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Saturday marked the inauguration of the 71st Virginia Governor, Bob McDonnell. With performances by the Colonial Williamsburg Fife and Drum Corps, the 29th Division Band, and the Hampton University Choir, the inauguration kicked off at noon Saturday. McDonnell’s speech was filled with inspiration, history, and what is still left to overcome in the great state of Virginia.
Governor Tim Kaine, a Democrat, relinquished his title as governor before the Governor-elect Bob McDonnell, along with Attorney General-elect Ken Cuccinelli, and Lieutenant Governor-elect Bill Bolling all took the Oath of Office. Now, all three statewide elected officials are Republican.
The ceremony included the National Anthem sung by McDonnell’s daughter Jeanine, a performance of America the Beautiful by Millie Harris, and the 29th Division Band. After the swearing in ceremonies, the Virginia Army National Guard did a 19 gun salute, followed by a fighter jet fly over the Capitol.
With his wife by his side, clutching her hand tightly.
McDonnell focused his inauguration theme, “A Commonwealth of Opportunity”.
“As Virginians, we believe that government must help foster a society in which all our people can use their God-given talents in liberty to pursue the American Dream. Our Administration will be dedicated to building "A Commonwealth of Opportunity" for all Virginians.”
McDonnell’s address focused on improving the economy, creating jobs and making Virginia the energy capital of the East Coast.
“We will make Virginia the "Energy Capital of the East Coast." By growing the natural gas and coal industries, expanding the use of nuclear power, and promoting new energy technologies like wind, solar and biomass. And we will champion environmentally-safe offshore energy exploration and production, bringing with it thousands of new jobs, hundreds of millions in new state revenue and billions in new investment.”
Scott Clemens of Stafford, who works for the United States Department of Energy, came to the inauguration to see his daughter march in the parade. Clemens said he especially connected with McDonnell’s words about energy.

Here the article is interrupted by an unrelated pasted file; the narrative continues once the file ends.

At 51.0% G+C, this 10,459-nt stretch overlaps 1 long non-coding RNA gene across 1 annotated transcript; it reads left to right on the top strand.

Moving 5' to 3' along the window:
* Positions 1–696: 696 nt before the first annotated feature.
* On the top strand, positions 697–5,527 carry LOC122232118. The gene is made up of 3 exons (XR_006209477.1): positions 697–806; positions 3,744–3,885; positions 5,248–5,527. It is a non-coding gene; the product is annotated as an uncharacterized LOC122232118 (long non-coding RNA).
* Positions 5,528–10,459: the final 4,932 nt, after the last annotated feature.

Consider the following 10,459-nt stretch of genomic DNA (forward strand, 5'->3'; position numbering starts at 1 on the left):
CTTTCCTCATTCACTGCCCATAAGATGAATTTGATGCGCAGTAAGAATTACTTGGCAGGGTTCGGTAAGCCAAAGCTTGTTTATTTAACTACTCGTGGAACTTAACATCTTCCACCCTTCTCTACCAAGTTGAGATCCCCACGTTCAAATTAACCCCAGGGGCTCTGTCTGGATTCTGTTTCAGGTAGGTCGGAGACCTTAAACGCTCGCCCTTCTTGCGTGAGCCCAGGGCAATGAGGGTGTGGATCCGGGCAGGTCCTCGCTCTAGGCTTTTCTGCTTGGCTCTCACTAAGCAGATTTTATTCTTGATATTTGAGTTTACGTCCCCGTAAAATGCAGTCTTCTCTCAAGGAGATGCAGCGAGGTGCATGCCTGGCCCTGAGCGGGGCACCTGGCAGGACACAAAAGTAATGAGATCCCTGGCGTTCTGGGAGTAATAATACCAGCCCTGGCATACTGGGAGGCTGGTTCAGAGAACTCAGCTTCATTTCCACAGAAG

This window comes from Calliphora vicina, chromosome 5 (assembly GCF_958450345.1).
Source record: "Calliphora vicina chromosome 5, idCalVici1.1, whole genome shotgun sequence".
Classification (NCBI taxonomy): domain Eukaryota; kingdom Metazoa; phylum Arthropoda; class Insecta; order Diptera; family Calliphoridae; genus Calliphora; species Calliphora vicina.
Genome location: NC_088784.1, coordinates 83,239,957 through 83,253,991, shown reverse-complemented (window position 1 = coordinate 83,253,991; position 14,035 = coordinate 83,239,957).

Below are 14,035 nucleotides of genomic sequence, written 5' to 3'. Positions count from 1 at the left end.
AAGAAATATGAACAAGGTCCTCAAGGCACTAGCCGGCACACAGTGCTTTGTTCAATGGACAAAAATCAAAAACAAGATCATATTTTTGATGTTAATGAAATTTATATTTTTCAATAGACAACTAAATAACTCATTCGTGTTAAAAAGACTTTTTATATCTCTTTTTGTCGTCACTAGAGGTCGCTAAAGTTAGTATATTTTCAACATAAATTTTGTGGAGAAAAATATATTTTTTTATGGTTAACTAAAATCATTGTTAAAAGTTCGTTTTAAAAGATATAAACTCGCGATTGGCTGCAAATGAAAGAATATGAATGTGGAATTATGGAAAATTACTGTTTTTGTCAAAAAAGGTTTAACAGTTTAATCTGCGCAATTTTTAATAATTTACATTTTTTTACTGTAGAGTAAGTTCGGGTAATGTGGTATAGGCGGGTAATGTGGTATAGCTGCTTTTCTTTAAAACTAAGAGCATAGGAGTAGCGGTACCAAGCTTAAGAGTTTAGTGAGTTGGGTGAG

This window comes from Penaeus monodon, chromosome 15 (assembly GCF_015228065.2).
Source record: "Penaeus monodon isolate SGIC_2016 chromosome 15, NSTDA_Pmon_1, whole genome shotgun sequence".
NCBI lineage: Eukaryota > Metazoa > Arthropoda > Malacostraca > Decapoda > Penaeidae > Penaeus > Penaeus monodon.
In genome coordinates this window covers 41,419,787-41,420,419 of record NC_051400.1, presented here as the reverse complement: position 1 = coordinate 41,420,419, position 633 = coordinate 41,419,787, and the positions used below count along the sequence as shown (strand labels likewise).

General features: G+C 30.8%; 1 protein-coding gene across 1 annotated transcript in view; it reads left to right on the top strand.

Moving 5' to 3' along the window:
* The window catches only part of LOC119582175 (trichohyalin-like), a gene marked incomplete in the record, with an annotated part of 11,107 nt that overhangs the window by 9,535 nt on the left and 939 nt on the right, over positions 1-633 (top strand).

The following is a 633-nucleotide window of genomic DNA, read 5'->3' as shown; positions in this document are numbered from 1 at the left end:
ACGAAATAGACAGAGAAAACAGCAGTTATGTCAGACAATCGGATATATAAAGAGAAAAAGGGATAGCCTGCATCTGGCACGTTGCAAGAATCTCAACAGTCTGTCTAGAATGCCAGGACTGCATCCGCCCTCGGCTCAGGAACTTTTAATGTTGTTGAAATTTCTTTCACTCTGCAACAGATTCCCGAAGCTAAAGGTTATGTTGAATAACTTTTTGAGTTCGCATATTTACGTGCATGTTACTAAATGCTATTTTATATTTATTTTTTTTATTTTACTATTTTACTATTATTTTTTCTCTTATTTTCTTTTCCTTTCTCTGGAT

“Being with the department I was really impressed with his look towards energy confidence of the future,” said Clemens. “Potential expanding our nuclear power generation and especially our coal and coal mining of the state.”
Many people who attended of the inauguration felt they were experiencing a piece of history. Celeste Inglehart of Northern Virginia found the event inspiring.
“The people…how well they responded,” said Inglehart. “The whole build up of the new governor, it was so special, it was so wonderful.”
Carly Tate of Mechanicsville, who is only 13 came out to the inauguration to be a part of history.
“It’s like making history, so I’d like to be there for it,” said Tate.
For the future of Virginia, like Tate, McDonnell’s discussion of education in Saturday’s speech might end up directly affecting them. He focused on funding and making room for more money in the classroom.
“And let us recognize that a high school degree is no longer the finish line in a global economy. We must create affordable new pathways to earning a college degree and make a commitment to confer 100,000 additional degrees over the next 15 years.”
McDonnell’s inaugural address was followed by a parade of 47 different organizations. They ranged from Girl Scouts to the Virginia Military Institutes Cadets, along with re-enactors of George Washington, Patrick Henry and Thomas Jefferson.
Marching bands marched from all of the state from different high schools and universities, making it a grand affair.
As the parade ended, people gathered around the podium where McDonnell stood to shake hands and answer questions, leaving a sense of hope for Virginians.
“It was George Washington who noted, in his first Inaugural Address, "The propitious smiles of Heaven can never be expected to remain on a nation that disregards the eternal rules of order and right which Heaven itself has ordained." It is right to help one another. It is right to work together to get results and solve problems. It is right to provide opportunities for all.”